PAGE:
NTT Research Scientist
SPARK: A Proposal for Parallelizing Complex Computational Proofs
Computational proofs have become increasingly important over the years, due to our highly networked world where you might want to “outsource” parts of your own computational work to cloud vendors such as Microsoft Azure or Amazon Web Services (AWS). To illustrate the problem, imagine you want to calculate Pi to 5,000,000 digits, then use the result of this calculation in your own software to calculate something else. As a caveat, imagine if you have an error in your Pi calculation, your resulting calculation will become useless.
Calculating PI to 5,000,000 digits is a task that’s tailor-made for cloud computing, so you want to outsource it to AWS or Azure. However, how can you trust the cloud vendor not to take shortcuts, and simply create made-up numbers so it doesn’t have to spend the CPU cycles performing actual calculations?
On the other end of the spectrum, the whole endeavor is not so useful if proving the calculation requires equal or longer amounts of time as performing the calculation, especially if some of these calculations require months to perform.
In his talk at Upgrade 2020, the recent NTT Research Summit, Ilan Komargodski proposed a solution he refers to as SPARK, an acronym for “Succinct Parallelizable Arguments of Knowledge,” based on joint research performed with Naomi Ephraim, Cody Freitag and Rafael Pass (watch the video presentation below). Their proposal significantly reduces the time required for the cloud vendor to provide proofs that it performed the calculation accurately and didn’t just make up results.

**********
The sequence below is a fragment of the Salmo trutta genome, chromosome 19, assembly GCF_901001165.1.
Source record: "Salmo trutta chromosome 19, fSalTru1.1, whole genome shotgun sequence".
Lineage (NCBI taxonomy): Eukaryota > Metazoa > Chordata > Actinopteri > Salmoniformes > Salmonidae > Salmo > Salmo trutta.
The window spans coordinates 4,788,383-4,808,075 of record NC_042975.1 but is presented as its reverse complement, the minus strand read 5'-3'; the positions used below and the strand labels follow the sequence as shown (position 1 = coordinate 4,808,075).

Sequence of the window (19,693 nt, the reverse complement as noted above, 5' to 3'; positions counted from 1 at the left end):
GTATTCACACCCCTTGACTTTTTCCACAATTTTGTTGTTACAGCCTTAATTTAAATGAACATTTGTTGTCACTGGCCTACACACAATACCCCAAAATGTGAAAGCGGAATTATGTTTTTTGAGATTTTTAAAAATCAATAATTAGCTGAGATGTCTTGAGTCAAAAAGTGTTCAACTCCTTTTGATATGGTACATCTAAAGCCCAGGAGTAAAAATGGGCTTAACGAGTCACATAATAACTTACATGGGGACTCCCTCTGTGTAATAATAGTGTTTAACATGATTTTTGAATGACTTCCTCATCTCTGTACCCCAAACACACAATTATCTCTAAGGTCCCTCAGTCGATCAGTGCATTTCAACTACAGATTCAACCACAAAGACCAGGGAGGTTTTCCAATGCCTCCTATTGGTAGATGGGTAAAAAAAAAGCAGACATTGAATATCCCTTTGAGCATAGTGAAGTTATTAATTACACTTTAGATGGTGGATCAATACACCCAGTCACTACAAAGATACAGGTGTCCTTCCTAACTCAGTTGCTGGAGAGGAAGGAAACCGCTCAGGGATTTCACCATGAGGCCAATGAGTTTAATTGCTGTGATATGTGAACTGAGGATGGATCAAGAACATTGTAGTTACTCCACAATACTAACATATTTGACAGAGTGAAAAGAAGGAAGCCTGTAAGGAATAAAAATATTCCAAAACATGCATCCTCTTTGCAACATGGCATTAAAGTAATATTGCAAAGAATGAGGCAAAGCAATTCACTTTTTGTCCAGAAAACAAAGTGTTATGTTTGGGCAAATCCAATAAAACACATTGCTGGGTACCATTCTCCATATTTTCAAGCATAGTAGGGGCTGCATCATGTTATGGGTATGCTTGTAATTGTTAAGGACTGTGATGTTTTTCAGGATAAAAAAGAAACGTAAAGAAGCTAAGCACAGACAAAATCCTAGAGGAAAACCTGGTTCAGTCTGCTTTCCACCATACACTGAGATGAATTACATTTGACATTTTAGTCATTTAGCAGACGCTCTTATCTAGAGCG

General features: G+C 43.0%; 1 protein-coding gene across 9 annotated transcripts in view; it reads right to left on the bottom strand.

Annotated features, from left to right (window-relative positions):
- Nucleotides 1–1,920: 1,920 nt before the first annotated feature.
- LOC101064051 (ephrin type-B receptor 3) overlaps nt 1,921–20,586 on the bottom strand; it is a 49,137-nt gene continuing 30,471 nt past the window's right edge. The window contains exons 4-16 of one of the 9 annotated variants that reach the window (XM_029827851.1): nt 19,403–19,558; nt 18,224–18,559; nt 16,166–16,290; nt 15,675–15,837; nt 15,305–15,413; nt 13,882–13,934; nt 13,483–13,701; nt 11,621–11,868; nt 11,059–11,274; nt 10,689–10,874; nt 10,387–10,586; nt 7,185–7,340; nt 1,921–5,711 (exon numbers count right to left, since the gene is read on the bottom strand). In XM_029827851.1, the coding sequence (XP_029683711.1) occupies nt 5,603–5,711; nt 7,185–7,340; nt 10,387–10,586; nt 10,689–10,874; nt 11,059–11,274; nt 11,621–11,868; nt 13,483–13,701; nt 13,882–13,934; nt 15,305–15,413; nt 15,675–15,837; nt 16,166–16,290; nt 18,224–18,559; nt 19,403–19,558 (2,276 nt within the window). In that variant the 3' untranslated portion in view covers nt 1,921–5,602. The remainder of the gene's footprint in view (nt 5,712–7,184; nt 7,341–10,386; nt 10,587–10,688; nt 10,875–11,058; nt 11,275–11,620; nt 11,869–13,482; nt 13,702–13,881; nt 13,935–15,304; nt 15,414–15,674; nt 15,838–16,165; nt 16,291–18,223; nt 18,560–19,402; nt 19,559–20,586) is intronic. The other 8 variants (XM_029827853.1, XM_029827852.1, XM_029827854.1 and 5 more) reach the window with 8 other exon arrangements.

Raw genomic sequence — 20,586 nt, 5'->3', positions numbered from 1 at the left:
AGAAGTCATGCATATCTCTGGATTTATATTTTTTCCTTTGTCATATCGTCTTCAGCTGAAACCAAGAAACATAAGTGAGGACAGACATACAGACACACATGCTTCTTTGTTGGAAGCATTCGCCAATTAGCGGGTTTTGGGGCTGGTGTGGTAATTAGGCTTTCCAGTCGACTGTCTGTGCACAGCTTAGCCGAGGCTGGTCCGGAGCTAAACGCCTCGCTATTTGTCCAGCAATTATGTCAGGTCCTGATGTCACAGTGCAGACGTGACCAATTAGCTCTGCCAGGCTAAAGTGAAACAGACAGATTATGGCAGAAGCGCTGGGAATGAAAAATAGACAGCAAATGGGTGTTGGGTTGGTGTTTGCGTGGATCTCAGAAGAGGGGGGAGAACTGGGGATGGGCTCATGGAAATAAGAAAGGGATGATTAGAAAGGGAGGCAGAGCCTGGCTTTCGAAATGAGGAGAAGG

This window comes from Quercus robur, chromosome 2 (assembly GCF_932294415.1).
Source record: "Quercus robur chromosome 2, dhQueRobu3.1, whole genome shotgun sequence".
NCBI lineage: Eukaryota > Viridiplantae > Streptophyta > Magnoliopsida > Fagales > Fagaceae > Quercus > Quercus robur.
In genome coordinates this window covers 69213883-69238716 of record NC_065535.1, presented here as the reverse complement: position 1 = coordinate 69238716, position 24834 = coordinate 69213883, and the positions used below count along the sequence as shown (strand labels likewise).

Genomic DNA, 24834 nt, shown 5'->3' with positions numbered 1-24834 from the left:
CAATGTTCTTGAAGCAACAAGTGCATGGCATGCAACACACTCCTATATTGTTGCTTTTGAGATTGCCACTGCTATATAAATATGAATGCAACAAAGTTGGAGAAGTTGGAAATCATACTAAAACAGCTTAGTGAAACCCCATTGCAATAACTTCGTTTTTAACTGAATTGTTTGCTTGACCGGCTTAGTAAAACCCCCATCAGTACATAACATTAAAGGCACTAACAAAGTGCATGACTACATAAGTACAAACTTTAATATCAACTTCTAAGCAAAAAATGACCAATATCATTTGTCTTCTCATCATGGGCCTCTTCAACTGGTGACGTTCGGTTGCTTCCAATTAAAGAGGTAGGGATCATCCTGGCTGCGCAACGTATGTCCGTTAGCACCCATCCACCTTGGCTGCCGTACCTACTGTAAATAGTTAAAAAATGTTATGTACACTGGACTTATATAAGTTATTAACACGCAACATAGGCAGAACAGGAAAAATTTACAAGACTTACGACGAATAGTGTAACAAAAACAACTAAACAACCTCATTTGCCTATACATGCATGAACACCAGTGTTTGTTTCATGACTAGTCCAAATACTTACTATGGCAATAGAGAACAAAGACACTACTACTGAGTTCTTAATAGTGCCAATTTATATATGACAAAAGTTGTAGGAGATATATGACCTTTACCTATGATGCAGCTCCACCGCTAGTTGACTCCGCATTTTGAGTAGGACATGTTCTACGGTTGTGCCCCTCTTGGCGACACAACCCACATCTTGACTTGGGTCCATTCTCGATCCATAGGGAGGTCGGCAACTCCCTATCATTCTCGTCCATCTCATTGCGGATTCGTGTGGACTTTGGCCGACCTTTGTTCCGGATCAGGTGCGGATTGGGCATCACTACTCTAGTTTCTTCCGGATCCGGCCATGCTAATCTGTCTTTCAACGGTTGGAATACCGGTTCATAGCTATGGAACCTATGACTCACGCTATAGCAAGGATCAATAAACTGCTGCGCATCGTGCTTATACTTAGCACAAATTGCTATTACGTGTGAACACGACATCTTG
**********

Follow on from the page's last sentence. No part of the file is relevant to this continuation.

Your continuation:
The idea is to perform parts of the calculation first, producing a temporary result, then to start creating proof of this temporary result in parallel – while continuing the main calculation using the temporary result. As the partial and temporary result is reached, the idea is to use a cryptographic hash function upon it to create a digest, which is then used as the starting point of the consecutive proofs. This ensures the proof becomes computed consistently and mostly in parallel to the main calculation. By carefully setting up parameters, this results in T + polylog T time to compute both the main calculation and its proof, where T is the original time required to perform (only) the calculation.
The digest or hashing parts of this chain of proofs is similar to the way cryptographic blockchain works for Bitcoin and crypto currency technology. The hash resulting from the first block becomes the validator of the consecutive block, resulting in a chain of proofs that logically could not have been made up in any way, or tampered with to create false results.
Komargodski freely admits his work at this point is highly theoretical, and not yet ready for practical implementation – that’s a future step in the journey. In the meantime, check out the video below of Komargodski’s talk for more details on his team’s work or click here for a transcript of his talk.
For the full transcript of Ilan Komargodski’s presentation, click here.
Watch Ilan Komargodski’s full presentation below.
SPARKs: Succinct Parallelizable Arguments of Knowledge